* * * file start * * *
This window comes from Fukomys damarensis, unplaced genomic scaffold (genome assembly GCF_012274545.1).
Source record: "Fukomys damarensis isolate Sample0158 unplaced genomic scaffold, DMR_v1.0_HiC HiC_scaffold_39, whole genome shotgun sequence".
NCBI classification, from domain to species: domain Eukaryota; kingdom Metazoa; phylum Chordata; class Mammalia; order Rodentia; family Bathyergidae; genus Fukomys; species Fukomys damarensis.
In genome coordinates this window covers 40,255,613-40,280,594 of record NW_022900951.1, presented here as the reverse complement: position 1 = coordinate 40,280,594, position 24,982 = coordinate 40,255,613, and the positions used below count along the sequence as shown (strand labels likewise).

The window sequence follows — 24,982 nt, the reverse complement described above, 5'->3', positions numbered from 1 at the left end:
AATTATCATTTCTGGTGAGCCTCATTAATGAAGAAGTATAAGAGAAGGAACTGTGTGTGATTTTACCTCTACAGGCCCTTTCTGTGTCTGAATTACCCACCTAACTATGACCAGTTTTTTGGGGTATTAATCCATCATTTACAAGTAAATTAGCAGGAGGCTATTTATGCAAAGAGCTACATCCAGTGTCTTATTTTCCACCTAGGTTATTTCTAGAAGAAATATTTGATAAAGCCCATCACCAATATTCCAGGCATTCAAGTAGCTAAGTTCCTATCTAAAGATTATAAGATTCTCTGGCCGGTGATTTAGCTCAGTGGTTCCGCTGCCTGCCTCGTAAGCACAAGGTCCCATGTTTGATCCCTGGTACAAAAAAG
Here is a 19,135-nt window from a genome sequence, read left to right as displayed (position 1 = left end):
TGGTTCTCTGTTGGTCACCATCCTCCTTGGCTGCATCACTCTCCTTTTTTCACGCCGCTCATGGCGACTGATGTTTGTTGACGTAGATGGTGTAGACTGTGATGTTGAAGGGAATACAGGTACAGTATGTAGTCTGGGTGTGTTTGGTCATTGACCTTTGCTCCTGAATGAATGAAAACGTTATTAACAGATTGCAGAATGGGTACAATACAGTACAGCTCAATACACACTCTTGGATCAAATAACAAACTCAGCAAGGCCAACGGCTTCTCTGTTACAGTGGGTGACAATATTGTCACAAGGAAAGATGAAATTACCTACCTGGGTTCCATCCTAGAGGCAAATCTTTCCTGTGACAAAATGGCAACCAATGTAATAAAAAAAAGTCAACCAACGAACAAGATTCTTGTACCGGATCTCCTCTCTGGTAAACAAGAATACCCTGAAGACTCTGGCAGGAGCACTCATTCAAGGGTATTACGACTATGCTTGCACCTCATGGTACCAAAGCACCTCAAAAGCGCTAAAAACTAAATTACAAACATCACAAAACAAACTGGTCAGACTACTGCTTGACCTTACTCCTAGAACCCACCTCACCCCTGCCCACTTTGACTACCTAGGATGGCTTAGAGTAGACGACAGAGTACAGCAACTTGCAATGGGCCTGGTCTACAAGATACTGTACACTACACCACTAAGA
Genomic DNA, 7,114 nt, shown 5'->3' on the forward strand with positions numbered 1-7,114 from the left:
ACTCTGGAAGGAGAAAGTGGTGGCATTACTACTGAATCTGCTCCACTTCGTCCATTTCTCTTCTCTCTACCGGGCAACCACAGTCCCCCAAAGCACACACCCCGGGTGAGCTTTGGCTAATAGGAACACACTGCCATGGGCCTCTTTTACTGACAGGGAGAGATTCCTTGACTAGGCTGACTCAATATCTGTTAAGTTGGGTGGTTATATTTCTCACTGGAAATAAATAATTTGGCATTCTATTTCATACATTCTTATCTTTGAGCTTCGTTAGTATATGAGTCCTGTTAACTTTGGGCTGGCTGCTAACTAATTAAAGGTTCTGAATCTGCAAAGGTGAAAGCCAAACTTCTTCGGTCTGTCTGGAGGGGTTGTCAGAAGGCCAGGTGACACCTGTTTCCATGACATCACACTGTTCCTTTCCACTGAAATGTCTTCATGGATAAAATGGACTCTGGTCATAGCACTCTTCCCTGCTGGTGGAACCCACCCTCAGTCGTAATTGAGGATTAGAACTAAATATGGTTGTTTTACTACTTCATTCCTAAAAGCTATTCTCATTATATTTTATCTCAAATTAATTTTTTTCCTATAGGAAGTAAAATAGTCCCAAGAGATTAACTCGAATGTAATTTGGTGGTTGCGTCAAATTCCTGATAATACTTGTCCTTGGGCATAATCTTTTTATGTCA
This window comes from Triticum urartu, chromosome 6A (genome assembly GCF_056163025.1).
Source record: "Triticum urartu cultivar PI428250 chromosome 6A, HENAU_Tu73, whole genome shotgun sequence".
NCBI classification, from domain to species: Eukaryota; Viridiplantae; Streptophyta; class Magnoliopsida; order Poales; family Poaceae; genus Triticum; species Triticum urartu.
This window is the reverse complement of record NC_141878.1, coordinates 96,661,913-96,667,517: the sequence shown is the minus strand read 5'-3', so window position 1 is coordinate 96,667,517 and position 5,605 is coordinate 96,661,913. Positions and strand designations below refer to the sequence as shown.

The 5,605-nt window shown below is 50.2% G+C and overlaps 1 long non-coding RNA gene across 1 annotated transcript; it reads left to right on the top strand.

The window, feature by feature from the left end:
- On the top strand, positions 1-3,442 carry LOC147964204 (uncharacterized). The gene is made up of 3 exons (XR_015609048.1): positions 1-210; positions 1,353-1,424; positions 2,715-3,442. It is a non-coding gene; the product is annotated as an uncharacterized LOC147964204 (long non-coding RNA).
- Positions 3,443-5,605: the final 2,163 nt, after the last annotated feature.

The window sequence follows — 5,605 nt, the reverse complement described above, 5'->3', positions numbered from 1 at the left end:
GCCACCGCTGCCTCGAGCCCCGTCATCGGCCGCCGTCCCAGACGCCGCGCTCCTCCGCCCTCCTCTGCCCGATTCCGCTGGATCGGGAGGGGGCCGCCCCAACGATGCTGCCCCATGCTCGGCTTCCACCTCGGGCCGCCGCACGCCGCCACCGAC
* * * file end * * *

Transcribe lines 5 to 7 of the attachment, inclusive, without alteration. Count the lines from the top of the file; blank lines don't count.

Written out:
The window sequence follows — 24,982 nt, the reverse complement described above, 5'->3', positions numbered from 1 at the left end:
AATTATCATTTCTGGTGAGCCTCATTAATGAAGAAGTATAAGAGAAGGAACTGTGTGTGATTTTACCTCTACAGGCCCTTTCTGTGTCTGAATTACCCACCTAACTATGACCAGTTTTTTGGGGTATTAATCCATCATTTACAAGTAAATTAGCAGGAGGCTATTTATGCAAAGAGCTACATCCAGTGTCTTATTTTCCACCTAGGTTATTTCTAGAAGAAATATTTGATAAAGCCCATCACCAATATTCCAGGCATTCAAGTAGCTAAGTTCCTATCTAAAGATTATAAGATTCTCTGGCCGGTGATTTAGCTCAGTGGTTCCGCTGCCTGCCTCGTAAGCACAAGGTCCCATGTTTGATCCCTGGTACAAAAAAG
Here is a 19,135-nt window from a genome sequence, read left to right as displayed (position 1 = left end):